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Baring Central European Fund Closes

Baring Private Equity Partners has announced the first closing of its Baring Central European Fund at A75 million. The target is A150 million, which managing partner for the Central European Fund, Gyuri Karady, hopes to complete during the next nine months. Fund raising began in the first quarter of 1999 but says Karady; the distractions of dot.com fever removed attention away from more traditional sectors towards which the Central European Fund is targeted. Karady notes, however, that following the first closing, announced this week, and the disappearance of dot.com fever, interest in the fund is perking up. ING made an initial commitment to the fund of A25 million, with the remaining A50 million coming from the EIF and US institutional investors. Karady expects that the remaining A75 million to be raised will come from both US and European institutional investors.

Karady, a Hungarian national educated in the US, joined Baring in 1997 and has since that time been making seed investments across Europe. To date four investments have been made from the fund, although during the fund raising period those were financed by ING and bridge financing. Karady is well connected in the Hungarian market where he takes responsibility following on from over six years at the EDRB where he founded and ran their Hungarian investment team. Aside from Hungary, the Central European Fund partners, which aside from Karady are William Watson, Jacek Pogonowski and Leo Gherghina, work from offices in Poland (Warsaw), Romania (Bucharest), London and Hungary (Budapest), which is due to open in the first quarter of 2001. Pogonowski’s area is Poland and Gherghina’s is Romania. However, Karady is keen to point out that, while natural alignments exist within the team it is both fairly fluid and a genuine Central European partnership in that, unlike a number of other operators in the region, there is no command structure.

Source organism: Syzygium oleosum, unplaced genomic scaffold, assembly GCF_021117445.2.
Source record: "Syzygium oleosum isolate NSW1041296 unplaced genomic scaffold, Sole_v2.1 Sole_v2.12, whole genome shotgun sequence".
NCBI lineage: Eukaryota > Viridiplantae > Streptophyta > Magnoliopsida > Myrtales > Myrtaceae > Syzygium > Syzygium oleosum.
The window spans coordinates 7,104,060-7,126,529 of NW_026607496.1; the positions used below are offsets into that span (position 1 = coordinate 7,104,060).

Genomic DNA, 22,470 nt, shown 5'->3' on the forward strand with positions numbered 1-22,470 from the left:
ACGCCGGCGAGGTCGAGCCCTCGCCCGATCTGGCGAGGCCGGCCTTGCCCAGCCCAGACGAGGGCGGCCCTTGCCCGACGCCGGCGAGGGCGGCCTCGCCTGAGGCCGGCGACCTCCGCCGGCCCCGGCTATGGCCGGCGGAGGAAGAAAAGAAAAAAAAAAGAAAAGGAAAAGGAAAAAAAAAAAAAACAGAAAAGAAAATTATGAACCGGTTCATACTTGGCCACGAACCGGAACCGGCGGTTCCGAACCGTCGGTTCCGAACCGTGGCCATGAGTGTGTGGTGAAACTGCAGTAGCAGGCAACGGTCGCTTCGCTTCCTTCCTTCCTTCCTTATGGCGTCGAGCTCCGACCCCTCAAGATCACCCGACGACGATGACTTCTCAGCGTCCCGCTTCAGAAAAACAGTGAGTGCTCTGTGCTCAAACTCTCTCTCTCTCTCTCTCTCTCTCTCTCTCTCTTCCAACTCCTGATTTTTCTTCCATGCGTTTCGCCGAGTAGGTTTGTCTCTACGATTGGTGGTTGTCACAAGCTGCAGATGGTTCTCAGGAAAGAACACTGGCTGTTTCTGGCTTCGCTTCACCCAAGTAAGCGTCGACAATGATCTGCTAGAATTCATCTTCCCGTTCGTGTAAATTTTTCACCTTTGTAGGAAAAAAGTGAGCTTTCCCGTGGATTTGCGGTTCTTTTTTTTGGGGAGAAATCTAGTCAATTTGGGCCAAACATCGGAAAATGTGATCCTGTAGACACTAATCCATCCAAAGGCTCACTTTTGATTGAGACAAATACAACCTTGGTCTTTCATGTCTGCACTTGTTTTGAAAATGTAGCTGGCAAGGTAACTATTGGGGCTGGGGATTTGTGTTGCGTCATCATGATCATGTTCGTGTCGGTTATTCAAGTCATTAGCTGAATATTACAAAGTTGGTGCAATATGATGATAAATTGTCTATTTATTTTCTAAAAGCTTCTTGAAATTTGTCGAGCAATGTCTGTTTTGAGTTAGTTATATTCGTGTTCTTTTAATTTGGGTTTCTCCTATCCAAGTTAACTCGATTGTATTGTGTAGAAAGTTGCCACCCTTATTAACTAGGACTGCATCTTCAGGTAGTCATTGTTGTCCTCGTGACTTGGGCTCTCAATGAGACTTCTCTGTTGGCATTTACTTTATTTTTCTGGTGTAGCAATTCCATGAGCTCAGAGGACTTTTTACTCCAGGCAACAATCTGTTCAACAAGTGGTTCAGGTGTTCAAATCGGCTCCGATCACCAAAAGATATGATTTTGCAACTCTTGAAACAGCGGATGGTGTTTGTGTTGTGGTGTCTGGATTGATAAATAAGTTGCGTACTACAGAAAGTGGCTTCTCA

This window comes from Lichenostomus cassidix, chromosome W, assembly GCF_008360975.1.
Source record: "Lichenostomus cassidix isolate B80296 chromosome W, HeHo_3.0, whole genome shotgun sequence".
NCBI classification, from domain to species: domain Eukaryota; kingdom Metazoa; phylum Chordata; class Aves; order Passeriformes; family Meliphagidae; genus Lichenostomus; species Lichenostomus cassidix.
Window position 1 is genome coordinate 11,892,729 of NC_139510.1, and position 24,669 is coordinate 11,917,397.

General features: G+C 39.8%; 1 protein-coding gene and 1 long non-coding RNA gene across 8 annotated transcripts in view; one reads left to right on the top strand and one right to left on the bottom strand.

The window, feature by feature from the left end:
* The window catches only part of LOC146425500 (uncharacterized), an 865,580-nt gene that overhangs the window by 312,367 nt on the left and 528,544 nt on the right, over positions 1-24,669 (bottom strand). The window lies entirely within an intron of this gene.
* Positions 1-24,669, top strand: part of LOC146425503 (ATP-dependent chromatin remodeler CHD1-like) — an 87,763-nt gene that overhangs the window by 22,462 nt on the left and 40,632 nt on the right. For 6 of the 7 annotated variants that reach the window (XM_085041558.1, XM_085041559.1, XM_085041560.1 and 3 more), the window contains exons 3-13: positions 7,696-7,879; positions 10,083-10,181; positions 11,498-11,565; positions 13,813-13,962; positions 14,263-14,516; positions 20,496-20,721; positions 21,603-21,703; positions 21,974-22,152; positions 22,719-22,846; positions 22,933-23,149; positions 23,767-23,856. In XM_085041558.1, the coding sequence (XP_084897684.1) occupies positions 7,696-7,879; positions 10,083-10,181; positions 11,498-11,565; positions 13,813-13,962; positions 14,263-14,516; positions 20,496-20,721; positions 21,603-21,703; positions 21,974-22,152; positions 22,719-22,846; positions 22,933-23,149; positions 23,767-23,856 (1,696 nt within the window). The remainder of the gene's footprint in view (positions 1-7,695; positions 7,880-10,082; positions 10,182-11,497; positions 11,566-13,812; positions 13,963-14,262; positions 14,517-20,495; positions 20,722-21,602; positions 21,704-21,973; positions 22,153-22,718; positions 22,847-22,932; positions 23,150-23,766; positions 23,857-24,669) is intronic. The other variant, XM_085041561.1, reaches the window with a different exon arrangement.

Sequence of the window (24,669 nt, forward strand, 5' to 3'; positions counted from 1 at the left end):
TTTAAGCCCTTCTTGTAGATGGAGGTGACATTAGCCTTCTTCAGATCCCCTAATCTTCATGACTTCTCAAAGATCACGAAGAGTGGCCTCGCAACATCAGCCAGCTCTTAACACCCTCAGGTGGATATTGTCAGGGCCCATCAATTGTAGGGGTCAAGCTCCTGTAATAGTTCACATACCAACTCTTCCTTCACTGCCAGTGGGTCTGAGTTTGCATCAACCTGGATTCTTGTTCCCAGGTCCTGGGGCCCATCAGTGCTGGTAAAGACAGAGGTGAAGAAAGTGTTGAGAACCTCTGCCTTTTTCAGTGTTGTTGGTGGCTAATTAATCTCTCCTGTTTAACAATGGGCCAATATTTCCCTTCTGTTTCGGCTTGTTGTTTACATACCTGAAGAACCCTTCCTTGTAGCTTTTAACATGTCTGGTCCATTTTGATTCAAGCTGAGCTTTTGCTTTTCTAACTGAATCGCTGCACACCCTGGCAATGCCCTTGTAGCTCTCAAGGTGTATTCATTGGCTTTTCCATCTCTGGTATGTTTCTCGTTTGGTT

The four investments in the fund to date have been for around E10 million each and are geographically split. There is an investment in Polygrafia, Poland’s third largest heat set printer of magazines. This is a company that has all of its share capital listed on the Warsaw Stock Exchange. Baring Central European Fund has 75 per cent of the listed share capital having bought 85 per cent at the time of the offer. The remaining 10 per cent was sold back into the public market to local pension funds around the same time. Although it was not actually a public to private (PTP) transaction given that the Polish regulator asked Baring not to de-list the company. In any case with only 85 per cent acceptances it was not able to.

In Hungary the fund has invested in a security printer called Allami Printing Company. It specialises in excise stamps, election forms, lottery tickets and other important, non-bank note, printing. Baring’s investment provided the company the finances to enter into printing plastic identity cards and credit cards. In Romania Baring invested and is the largest shareholder in margarine, edible oils and ketchup company Topway Industries. Baring’s funds have been used as acquisition finance and to extend the product lines of Topway’s best known brands.

Finally, in Bulgaria the team has made an investment in Boyar, a leading Bulgarian winery and exporter, its main market being

the UK. Baring’s investment has enabled the construction of a modern winery based on Australian technology, which allows high production volumes while maintaining consistent quality.